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USPS Star Calendar for 2-8 November 26 October 2014

Posted by amedalen in November 2014.
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2 Nov    Turn your clocks back. Daylight saving time ends this morning at 0200. Technically, the clock hour 0100 to 0200 is repeated. Déjà vu.

3 Nov    Magnitude 0.9 Mars is less than ½ finger-width above magnitude 2.9 Kaus Borealis, the uppermost star in the dome of the Teapot constellation, Sagittarius. The moon is at perigee, 57.68 Earth-radii (368,000 kilometers) away.

5 Nov    Mercury and Spica rise side by side, 1½ hours before the sun.

7 Nov    The moon forms a triangle with magnitude 1.1 Aldebaran, less than 1 fist-width to the lower left, and the Pleiades Cluster, the same distance to the upper left.

8 Nov    Aldebaran is 2 finger-widths to the moon’s upper right tonight.

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USPS Star Calendar for 10-16 November 3 November 2013

Posted by amedalen in November 2013.
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10 Nov    The first-quarter moon is high in the south at sunset and sets just after midnight.

11 Nov    Low in the southwest at dusk, Venus enters the dome of the Teapot constellation, Sagittarius, and crosses the dome over the next few evenings, finally exiting on the 15th.

12 Nov    Using binoculars, look for Venus which passes less than 1 finger-width to the lower left of magnitude 2.9 Kaus Borealis, the uppermost star of Sagittarius’ dome.

13 Nov    The waxing gibbous moon is high in the southeast at sunset. About 80 percent of the surface is illuminated.

15 Nov    Exiting the dome of the Teapot this evening, Venus is one-half degree to the right of magnitude 3.3 Phi Sagittarii.

USPS Star Calendar for 20 to 26 March 13 March 2011

Posted by amedalen in March 2011.
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20 Mar    Tonight, the moon and Spica rise side by side only 1½ finger-widths apart. Traveling together across the night sky, they are low in the southwest at daybreak. Saturn is 1 fist-width to their upper right. The vernal equinox occurs at 2321 UT as the sun crosses the celestial equator into the northern celestial hemisphere, marking the first day of spring.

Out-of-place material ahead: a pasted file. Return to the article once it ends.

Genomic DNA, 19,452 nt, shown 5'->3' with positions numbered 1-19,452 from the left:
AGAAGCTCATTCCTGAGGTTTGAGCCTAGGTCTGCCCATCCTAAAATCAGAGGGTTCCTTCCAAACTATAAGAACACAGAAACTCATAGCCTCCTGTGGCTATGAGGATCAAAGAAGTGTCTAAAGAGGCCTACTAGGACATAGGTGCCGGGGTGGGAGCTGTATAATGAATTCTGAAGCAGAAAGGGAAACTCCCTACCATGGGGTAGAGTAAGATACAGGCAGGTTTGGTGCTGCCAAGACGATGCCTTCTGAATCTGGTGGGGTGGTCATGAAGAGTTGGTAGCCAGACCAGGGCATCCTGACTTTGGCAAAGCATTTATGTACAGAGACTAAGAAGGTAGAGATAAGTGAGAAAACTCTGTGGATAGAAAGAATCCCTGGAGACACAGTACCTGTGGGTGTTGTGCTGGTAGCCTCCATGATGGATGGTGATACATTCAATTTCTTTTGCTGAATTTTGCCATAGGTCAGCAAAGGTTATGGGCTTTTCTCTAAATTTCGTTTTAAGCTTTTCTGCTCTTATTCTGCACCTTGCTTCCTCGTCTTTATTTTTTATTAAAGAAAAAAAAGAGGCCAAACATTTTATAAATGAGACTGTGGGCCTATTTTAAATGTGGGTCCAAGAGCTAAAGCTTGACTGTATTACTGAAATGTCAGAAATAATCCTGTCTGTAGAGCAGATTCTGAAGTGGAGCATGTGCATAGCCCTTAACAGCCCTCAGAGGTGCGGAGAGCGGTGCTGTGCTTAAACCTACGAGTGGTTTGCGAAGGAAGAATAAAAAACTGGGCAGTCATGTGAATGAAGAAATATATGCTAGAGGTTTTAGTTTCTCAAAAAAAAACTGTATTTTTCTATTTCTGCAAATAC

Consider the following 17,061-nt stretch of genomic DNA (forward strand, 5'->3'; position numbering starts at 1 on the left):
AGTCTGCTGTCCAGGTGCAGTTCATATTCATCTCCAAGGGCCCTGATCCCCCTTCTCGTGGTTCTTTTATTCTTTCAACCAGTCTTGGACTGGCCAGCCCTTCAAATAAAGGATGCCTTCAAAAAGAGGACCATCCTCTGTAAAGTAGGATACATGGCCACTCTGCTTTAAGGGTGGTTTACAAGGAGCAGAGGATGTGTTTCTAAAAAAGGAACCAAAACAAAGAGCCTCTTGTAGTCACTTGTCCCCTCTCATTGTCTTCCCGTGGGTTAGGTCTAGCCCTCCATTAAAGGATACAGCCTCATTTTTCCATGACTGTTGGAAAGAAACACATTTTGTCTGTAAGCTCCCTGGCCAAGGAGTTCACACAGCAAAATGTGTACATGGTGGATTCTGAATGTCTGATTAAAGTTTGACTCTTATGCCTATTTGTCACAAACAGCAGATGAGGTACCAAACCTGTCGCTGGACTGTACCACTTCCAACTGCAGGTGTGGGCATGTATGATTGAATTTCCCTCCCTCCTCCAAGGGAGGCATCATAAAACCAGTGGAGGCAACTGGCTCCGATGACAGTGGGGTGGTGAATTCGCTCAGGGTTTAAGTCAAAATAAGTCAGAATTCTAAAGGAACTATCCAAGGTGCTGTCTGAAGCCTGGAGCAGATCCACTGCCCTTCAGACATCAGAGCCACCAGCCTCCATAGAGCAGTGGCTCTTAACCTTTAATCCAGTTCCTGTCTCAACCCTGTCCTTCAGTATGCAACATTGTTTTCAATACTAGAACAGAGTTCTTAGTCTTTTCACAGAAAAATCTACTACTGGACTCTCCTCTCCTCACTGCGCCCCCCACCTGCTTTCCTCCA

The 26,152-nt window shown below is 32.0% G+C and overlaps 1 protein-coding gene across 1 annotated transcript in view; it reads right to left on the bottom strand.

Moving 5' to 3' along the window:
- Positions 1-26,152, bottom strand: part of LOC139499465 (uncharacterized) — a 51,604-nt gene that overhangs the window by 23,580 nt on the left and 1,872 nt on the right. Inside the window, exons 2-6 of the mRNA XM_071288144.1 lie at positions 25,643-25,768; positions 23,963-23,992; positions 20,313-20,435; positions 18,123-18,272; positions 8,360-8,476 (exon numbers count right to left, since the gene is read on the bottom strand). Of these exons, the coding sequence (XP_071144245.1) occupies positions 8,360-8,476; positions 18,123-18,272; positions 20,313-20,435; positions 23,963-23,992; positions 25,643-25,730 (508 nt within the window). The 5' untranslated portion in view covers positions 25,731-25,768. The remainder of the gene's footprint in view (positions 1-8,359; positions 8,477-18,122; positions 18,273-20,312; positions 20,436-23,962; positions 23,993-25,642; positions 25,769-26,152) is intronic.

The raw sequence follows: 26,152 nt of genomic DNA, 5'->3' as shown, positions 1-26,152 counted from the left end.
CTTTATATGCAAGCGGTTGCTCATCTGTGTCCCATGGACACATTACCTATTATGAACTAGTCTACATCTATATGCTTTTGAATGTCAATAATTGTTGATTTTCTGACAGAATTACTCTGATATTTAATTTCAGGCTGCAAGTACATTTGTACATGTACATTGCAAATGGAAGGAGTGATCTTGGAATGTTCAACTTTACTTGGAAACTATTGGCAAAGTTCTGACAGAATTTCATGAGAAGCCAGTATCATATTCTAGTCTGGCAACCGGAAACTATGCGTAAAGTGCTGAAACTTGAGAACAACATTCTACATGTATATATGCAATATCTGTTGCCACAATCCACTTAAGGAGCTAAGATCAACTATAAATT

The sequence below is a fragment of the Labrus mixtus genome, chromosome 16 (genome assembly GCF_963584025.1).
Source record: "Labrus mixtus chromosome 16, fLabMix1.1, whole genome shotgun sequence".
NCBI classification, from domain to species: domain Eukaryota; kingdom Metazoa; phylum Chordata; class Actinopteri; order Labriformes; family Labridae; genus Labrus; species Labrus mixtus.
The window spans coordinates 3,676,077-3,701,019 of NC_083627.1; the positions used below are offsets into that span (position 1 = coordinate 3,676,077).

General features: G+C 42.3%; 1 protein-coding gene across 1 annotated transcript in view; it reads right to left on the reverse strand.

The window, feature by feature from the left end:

21 Mar    The moon rises 2 hours after Saturn, which is more than 2 fist-widths away. Spica lies between them.

23 Mar    The moon is to the right of the constellation Scorpius low in the south before dawn. Mercury reaches its greatest elongation, 18.6 degrees east of the sun, and sets 2½ hours after the sun.

24 Mar    Antares, the red heart of Scorpius, is 1 finger-width below the waning gibbous moon this morning. About three-fourths of the moon’s surface is illuminated.

26 Mar    The moon is above the dome of the Teapot constellation, Sagittarius, and magnitude 2.9 Kaus Borealis is 1 finger-width below the moon. Last-quarter moon at 1207 UT

USPS Star Calendar for 4 to 10 April 28 March 2010

Posted by amedalen in April 2010.
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4 Apr
On Easter, the moon sits just above the tail of Scorpius with Sagittarius to its left.

5 Apr
Before first light, look low in the south as the moon passes within one-quarter degree of Kaus Borealis, the star at the top of the Teapot constellation, Sagittarius. Use binoculars.

6 Apr
Last-quarter moon
at 0937 UT

8 Apr
Mercury
is at its greatest elongation east, 19.4 degrees from the sun, making this the best time to spot it this year. Low in the west at evening twilight, magnitude 0.1 Mercury is 1½ finger-widths to the right of magnitude -3.9 Venus. Mercury begins to pull back closer to the horizon but is still easily visible for several more days. Use binoculars.

9 Apr
The moon is at apogee, 63.5 earth-radii away.

10 Apr
Low in the east before dawn, you’ll find magnitude -2.1 Jupiter 1 fist-width to the lower left of the thin waning crescent moon.